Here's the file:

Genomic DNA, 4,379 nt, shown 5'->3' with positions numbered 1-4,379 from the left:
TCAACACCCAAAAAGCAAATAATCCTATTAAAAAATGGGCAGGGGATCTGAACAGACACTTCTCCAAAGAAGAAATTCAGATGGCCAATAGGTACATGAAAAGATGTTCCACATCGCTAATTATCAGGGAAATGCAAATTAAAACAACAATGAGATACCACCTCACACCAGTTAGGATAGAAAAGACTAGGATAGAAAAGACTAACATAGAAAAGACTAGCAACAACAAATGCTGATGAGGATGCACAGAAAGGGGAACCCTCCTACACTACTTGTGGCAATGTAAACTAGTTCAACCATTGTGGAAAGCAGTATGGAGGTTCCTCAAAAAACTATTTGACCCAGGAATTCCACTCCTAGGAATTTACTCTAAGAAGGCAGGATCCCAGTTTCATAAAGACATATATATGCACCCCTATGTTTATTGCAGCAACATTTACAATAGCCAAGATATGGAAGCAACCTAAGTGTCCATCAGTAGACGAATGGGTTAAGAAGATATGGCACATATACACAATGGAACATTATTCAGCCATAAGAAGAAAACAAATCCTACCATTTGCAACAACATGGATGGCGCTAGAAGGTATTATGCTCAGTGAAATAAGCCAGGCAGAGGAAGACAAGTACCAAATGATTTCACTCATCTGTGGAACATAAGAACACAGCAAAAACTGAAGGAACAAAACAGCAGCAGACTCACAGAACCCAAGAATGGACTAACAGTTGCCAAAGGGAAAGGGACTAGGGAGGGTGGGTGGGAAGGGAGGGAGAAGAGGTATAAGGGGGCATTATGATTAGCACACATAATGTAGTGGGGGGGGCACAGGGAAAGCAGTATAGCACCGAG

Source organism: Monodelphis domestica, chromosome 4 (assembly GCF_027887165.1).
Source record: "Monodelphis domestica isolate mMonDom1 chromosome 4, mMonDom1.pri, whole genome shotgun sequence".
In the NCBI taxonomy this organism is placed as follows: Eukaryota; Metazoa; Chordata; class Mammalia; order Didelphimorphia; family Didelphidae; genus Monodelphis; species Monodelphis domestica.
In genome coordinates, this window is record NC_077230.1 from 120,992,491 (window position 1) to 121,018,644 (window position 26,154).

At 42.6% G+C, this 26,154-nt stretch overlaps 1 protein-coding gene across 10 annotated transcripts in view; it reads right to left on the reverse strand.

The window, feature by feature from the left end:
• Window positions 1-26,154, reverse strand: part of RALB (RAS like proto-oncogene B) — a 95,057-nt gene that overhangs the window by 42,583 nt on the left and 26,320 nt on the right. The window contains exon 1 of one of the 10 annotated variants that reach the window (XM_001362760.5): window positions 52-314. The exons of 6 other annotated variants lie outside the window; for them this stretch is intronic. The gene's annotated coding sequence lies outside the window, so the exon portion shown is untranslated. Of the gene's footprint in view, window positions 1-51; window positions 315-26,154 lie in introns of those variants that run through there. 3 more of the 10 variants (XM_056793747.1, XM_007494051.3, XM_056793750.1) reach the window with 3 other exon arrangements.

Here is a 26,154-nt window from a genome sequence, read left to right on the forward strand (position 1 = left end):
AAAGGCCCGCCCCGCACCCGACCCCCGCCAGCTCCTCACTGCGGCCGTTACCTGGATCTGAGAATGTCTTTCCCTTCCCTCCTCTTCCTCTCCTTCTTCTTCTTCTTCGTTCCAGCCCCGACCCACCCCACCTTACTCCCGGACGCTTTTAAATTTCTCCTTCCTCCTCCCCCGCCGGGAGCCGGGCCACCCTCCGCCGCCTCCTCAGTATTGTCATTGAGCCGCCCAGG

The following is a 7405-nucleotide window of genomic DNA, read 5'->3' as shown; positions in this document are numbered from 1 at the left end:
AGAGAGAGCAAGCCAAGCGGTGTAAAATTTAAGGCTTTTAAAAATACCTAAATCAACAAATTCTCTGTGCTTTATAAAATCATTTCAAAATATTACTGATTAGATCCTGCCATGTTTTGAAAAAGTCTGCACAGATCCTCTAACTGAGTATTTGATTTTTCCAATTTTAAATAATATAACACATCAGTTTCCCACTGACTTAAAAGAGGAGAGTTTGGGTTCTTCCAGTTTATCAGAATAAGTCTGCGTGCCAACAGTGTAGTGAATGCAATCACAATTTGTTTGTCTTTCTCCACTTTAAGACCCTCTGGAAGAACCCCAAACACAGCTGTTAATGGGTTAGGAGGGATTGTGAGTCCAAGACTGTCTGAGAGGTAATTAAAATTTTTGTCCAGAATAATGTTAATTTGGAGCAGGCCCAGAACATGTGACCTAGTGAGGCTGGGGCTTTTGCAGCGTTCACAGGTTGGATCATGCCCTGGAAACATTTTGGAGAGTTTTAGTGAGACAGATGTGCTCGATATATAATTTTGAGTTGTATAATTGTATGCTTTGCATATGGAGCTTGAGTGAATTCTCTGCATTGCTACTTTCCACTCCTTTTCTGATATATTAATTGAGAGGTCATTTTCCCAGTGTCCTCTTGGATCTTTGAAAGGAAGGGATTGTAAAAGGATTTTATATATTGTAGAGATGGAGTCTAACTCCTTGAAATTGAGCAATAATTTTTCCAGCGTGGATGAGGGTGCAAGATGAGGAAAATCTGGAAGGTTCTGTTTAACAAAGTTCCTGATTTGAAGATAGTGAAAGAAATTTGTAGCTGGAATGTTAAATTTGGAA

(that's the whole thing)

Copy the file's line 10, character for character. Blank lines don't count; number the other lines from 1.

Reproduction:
Here is a 26,154-nt window from a genome sequence, read left to right on the forward strand (position 1 = left end):